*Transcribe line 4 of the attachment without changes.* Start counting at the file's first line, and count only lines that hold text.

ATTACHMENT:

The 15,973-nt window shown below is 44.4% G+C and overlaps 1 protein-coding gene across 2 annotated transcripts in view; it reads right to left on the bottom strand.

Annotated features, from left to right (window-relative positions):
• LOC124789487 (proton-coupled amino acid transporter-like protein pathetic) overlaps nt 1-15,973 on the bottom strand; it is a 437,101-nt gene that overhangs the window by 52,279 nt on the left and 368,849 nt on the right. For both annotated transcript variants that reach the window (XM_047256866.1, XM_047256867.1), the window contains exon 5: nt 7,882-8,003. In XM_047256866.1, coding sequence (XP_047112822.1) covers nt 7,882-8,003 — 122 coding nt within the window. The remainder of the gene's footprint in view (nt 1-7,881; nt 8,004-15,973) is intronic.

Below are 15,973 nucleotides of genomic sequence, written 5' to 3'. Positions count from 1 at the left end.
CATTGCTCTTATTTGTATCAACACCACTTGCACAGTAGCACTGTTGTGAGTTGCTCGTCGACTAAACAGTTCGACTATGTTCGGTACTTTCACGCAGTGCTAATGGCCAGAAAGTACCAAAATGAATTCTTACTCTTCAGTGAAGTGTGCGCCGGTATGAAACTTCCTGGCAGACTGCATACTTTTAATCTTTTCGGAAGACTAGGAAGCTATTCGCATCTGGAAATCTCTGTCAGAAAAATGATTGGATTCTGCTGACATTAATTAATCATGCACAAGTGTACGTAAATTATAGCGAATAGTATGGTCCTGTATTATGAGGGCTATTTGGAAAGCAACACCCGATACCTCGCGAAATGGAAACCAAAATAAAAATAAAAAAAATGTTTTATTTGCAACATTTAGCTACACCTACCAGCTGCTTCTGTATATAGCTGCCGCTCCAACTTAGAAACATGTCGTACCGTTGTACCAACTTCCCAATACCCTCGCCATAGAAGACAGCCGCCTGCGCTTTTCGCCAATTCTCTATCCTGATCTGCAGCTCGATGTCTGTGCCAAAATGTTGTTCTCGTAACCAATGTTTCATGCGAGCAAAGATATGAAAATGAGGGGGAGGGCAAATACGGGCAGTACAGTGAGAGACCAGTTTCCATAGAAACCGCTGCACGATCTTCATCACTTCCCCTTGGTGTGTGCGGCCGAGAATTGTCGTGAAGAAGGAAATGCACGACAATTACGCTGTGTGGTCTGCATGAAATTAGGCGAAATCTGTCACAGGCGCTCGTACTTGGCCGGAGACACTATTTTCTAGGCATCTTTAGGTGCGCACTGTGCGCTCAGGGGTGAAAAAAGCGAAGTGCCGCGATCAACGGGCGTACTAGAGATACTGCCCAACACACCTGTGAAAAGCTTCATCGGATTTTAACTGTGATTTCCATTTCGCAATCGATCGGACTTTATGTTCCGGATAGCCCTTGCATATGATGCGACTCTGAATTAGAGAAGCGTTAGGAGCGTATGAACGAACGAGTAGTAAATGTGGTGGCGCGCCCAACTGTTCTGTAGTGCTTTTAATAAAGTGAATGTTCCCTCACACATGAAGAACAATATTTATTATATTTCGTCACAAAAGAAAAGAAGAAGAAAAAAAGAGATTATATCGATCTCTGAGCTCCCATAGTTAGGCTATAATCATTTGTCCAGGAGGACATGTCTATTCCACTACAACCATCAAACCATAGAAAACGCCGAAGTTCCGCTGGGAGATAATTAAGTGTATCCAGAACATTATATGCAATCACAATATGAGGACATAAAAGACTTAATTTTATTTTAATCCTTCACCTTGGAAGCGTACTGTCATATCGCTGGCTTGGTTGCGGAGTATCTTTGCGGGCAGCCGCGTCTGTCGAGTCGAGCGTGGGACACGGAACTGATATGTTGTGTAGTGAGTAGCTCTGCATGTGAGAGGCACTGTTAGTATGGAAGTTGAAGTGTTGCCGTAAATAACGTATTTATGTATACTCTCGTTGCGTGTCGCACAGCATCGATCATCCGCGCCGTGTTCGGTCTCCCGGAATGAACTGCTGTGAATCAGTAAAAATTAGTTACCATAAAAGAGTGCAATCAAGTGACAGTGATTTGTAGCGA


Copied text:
Below are 15,973 nucleotides of genomic sequence, written 5' to 3'. Positions count from 1 at the left end.